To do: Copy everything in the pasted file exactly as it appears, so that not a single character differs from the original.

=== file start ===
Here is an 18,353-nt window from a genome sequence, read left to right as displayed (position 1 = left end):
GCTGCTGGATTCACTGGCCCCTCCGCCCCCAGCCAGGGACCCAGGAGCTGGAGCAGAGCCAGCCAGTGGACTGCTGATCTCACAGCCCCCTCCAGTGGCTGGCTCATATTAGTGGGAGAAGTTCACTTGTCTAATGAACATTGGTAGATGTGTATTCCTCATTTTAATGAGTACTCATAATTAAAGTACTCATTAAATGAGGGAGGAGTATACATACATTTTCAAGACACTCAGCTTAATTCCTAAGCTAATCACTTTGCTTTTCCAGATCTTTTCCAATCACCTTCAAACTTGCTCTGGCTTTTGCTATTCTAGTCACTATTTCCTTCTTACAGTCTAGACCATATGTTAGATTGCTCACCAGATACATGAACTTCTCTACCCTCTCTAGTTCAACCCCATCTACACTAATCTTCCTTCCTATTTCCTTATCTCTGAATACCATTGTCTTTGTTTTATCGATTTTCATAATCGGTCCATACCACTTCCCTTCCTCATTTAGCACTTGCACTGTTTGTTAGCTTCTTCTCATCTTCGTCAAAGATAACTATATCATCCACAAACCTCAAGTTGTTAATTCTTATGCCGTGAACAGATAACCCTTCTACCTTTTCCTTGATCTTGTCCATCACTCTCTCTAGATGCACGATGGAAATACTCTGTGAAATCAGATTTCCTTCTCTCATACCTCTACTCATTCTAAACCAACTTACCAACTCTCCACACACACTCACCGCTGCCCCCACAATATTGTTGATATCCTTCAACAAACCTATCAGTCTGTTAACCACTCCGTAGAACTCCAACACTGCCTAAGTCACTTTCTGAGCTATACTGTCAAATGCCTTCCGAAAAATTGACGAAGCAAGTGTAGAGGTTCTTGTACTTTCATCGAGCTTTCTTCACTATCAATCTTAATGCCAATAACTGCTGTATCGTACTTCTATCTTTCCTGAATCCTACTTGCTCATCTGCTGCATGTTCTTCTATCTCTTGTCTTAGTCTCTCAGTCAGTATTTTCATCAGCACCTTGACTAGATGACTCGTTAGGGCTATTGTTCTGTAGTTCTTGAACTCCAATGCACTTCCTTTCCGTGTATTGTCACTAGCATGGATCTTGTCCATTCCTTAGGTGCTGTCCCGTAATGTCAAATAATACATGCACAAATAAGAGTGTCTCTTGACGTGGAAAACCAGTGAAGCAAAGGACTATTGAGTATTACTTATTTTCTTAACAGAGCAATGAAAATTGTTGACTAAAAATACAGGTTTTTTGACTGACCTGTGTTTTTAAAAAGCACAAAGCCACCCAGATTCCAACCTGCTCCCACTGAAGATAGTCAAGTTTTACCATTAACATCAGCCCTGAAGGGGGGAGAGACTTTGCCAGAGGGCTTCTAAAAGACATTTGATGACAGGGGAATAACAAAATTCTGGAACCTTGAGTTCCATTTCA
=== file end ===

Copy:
Here is an 18,353-nt window from a genome sequence, read left to right as displayed (position 1 = left end):
GCTGCTGGATTCACTGGCCCCTCCGCCCCCAGCCAGGGACCCAGGAGCTGGAGCAGAGCCAGCCAGTGGACTGCTGATCTCACAGCCCCCTCCAGTGGCTGGCTCATATTAGTGGGAGAAGTTCACTTGTCTAATGAACATTGGTAGATGTGTATTCCTCATTTTAATGAGTACTCATAATTAAAGTACTCATTAAATGAGGGAGGAGTATACATACATTTTCAAGACACTCAGCTTAATTCCTAAGCTAATCACTTTGCTTTTCCAGATCTTTTCCAATCACCTTCAAACTTGCTCTGGCTTTTGCTATTCTAGTCACTATTTCCTTCTTACAGTCTAGACCATATGTTAGATTGCTCACCAGATACATGAACTTCTCTACCCTCTCTAGTTCAACCCCATCTACACTAATCTTCCTTCCTATTTCCTTATCTCTGAATACCATTGTCTTTGTTTTATCGATTTTCATAATCGGTCCATACCACTTCCCTTCCTCATTTAGCACTTGCACTGTTTGTTAGCTTCTTCTCATCTTCGTCAAAGATAACTATATCATCCACAAACCTCAAGTTGTTAATTCTTATGCCGTGAACAGATAACCCTTCTACCTTTTCCTTGATCTTGTCCATCACTCTCTCTAGATGCACGATGGAAATACTCTGTGAAATCAGATTTCCTTCTCTCATACCTCTACTCATTCTAAACCAACTTACCAACTCTCCACACACACTCACCGCTGCCCCCACAATATTGTTGATATCCTTCAACAAACCTATCAGTCTGTTAACCACTCCGTAGAACTCCAACACTGCCTAAGTCACTTTCTGAGCTATACTGTCAAATGCCTTCCGAAAAATTGACGAAGCAAGTGTAGAGGTTCTTGTACTTTCATCGAGCTTTCTTCACTATCAATCTTAATGCCAATAACTGCTGTATCGTACTTCTATCTTTCCTGAATCCTACTTGCTCATCTGCTGCATGTTCTTCTATCTCTTGTCTTAGTCTCTCAGTCAGTATTTTCATCAGCACCTTGACTAGATGACTCGTTAGGGCTATTGTTCTGTAGTTCTTGAACTCCAATGCACTTCCTTTCCGTGTATTGTCACTAGCATGGATCTTGTCCATTCCTTAGGTGCTGTCCCGTAATGTCAAATAATACATGCACAAATAAGAGTGTCTCTTGACGTGGAAAACCAGTGAAGCAAAGGACTATTGAGTATTACTTATTTTCTTAACAGAGCAATGAAAATTGTTGACTAAAAATACAGGTTTTTTGACTGACCTGTGTTTTTAAAAAGCACAAAGCCACCCAGATTCCAACCTGCTCCCACTGAAGATAGTCAAGTTTTACCATTAACATCAGCCCTGAAGGGGGGAGAGACTTTGCCAGAGGGCTTCTAAAAGACATTTGATGACAGGGGAATAACAAAATTCTGGAACCTTGAGTTCCATTTCA